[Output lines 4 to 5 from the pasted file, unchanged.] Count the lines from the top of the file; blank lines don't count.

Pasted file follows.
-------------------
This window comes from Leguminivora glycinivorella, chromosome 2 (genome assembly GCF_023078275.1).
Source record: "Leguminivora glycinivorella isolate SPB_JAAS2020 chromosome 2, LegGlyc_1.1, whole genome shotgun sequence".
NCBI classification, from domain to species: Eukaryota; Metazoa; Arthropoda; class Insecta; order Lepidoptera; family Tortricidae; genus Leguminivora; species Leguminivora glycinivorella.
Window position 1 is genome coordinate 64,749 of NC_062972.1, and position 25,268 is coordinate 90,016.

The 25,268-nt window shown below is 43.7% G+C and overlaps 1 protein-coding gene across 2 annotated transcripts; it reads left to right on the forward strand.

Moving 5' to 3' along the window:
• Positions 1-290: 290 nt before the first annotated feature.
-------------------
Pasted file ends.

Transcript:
Window position 1 is genome coordinate 64,749 of NC_062972.1, and position 25,268 is coordinate 90,016.

The 25,268-nt window shown below is 43.7% G+C and overlaps 1 protein-coding gene across 2 annotated transcripts; it reads left to right on the forward strand.